Saturday, September 22, 2007

My Answer on the ACLU and Child Molestation

Recently I wrote in a general piece on the deterioration of American society that one problem was the position and actions of the ACLU, which, I said, defends child molesters and child pornography.

Some people seemed surprised by this reference and statement, not believing that the ACLU would countenance child molestation and pornography, and think that I am mistaken.

I was a resident of Massachusetts in 1997 when a 10 year old child, James Curley, was sexually abused and then horribly murdered by two men. When they were apprehended, it was found that these men had followed instructions published by the North American Man-Boy Love Association (NAMBLA) in how to seduce a child, and how to hide the evidence of the crime. NAMBLA was then sued for damages by James Curley’s parents. We were all stunned when the ACLU jumped in and defended the right of NAMBLA to publish such dangerous and vicious rubbish.

Also, note this information from the Stop the ACLU website:
“In 1982, the ACLU, in an amicus role, lost in a unanimous decision in the Supreme Court to legalize the sale and distribution of child pornography.”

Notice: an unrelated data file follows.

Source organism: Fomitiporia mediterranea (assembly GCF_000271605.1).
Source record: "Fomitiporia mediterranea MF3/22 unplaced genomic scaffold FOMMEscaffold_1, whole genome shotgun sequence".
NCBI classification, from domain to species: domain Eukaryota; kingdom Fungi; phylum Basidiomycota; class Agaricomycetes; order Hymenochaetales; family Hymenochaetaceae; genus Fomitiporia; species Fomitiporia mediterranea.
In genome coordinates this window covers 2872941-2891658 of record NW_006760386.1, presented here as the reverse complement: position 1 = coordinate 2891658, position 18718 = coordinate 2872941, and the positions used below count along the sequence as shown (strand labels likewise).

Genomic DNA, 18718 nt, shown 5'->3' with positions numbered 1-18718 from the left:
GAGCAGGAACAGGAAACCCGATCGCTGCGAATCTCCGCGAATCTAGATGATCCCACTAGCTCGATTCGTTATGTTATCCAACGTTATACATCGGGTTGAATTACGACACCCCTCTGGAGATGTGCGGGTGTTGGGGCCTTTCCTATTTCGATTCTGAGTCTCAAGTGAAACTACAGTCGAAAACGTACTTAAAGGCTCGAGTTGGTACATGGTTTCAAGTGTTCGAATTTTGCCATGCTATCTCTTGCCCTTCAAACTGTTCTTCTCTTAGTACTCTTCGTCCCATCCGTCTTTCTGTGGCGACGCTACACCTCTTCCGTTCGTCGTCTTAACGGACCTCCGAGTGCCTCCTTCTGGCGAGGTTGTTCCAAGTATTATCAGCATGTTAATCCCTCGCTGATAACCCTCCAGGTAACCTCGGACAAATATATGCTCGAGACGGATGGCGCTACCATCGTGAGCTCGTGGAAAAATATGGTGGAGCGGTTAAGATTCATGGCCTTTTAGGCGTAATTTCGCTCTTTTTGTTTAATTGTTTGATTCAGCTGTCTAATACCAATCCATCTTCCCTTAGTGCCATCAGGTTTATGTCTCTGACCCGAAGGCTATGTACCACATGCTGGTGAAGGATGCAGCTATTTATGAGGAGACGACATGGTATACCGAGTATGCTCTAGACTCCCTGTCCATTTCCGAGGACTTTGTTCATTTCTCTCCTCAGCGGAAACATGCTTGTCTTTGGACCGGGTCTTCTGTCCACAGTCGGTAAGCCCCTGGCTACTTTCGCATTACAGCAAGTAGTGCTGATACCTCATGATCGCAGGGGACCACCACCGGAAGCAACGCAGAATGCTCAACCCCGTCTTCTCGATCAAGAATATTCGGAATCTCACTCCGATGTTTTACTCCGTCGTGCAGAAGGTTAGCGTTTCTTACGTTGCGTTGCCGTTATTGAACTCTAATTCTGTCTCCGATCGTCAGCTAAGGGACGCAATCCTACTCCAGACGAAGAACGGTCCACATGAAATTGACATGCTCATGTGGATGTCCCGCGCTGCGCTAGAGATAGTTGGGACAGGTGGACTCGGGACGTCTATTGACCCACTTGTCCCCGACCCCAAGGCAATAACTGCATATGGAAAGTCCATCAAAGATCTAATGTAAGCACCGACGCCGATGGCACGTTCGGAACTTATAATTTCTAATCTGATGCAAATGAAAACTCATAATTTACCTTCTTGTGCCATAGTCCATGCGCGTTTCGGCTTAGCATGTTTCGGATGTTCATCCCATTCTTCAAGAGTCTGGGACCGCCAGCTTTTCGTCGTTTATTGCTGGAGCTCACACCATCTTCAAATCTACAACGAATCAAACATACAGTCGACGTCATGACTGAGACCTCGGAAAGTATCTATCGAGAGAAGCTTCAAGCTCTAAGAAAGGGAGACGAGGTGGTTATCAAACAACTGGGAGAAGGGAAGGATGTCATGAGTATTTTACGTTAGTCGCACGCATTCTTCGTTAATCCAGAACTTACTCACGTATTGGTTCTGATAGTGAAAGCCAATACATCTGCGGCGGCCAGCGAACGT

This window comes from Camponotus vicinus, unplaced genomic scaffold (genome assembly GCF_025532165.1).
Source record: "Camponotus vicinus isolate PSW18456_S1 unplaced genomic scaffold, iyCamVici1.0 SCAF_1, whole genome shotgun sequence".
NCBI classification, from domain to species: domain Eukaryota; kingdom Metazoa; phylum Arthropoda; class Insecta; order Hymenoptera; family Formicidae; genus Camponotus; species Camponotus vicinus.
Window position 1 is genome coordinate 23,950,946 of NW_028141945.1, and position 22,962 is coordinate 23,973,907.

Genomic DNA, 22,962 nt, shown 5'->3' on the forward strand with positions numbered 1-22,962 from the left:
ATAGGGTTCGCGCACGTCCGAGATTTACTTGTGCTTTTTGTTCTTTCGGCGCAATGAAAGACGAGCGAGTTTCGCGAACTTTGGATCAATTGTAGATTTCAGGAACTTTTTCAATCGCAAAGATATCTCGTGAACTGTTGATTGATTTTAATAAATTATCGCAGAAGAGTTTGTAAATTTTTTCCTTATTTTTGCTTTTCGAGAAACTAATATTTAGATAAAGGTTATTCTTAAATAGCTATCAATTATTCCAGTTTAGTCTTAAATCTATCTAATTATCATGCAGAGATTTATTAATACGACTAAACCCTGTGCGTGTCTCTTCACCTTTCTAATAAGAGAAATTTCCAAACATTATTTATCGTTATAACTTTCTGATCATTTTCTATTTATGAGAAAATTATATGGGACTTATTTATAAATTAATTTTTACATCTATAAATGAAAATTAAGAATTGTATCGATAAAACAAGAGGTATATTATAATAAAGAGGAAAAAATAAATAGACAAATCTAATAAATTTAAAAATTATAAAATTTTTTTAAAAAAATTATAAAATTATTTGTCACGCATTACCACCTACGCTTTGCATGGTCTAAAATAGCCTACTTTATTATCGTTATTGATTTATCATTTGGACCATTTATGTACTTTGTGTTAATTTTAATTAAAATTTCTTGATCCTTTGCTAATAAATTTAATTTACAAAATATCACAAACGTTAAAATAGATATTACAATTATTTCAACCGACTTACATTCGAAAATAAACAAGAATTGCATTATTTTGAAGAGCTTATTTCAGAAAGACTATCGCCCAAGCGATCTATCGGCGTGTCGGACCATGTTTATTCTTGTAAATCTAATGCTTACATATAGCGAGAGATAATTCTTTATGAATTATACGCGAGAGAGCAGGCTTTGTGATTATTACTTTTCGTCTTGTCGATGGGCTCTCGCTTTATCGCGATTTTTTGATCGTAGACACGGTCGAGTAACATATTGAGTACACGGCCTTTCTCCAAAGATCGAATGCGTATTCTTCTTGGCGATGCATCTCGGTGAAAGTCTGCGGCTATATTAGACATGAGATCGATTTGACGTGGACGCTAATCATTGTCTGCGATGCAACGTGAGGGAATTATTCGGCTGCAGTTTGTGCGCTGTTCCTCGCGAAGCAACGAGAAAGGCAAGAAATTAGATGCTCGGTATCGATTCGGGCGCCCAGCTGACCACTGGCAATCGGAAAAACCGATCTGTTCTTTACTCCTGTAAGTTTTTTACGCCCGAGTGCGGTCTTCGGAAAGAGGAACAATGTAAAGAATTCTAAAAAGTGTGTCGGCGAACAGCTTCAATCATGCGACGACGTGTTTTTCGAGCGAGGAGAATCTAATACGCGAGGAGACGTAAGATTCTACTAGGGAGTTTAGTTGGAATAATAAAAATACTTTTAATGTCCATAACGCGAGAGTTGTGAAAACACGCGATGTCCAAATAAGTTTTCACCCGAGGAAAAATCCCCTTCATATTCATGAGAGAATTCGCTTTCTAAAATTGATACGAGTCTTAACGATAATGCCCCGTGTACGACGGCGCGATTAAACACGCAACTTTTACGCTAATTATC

The case is…: New York Vs Ferber, 458 U.S. 747

The ACLU’s position is this: criminalize the production but legalize the sale and distribution of child pornography. This is the kind of lawyerly distinction that no one on the Supreme Court found convincing. And with good reason: as long as a free market in child pornography exists, there will always be some producers willing to risk prosecution. Beyond this, there is also the matter of how the sale of child pornography relates either to free speech or the ends of good government. But most important, the central issue is whether a free society should legalize transactions that involve the wholesale sexploitation of children for profit.”

“The ACLU objects to the idea that porn movie producers be required to maintain records of ages of its performers; this would be ” a gross violation of privacy.”

From the

“As legislative counsel for the ACLU in 1985, Barry Lynn told the U.S. Attorney General’s Commission on Pornography (of which Focus on the Family President Dr. James C. Dobson was a member) that child pornography was protected by the First Amendment. While production of child porn could be prevented by law, he argued, its distribution could not be. A few years later (1988), Lynn told the Senate Judiciary Committee that even requiring porn producers to maintain records of their performers’ ages was impermissible.”


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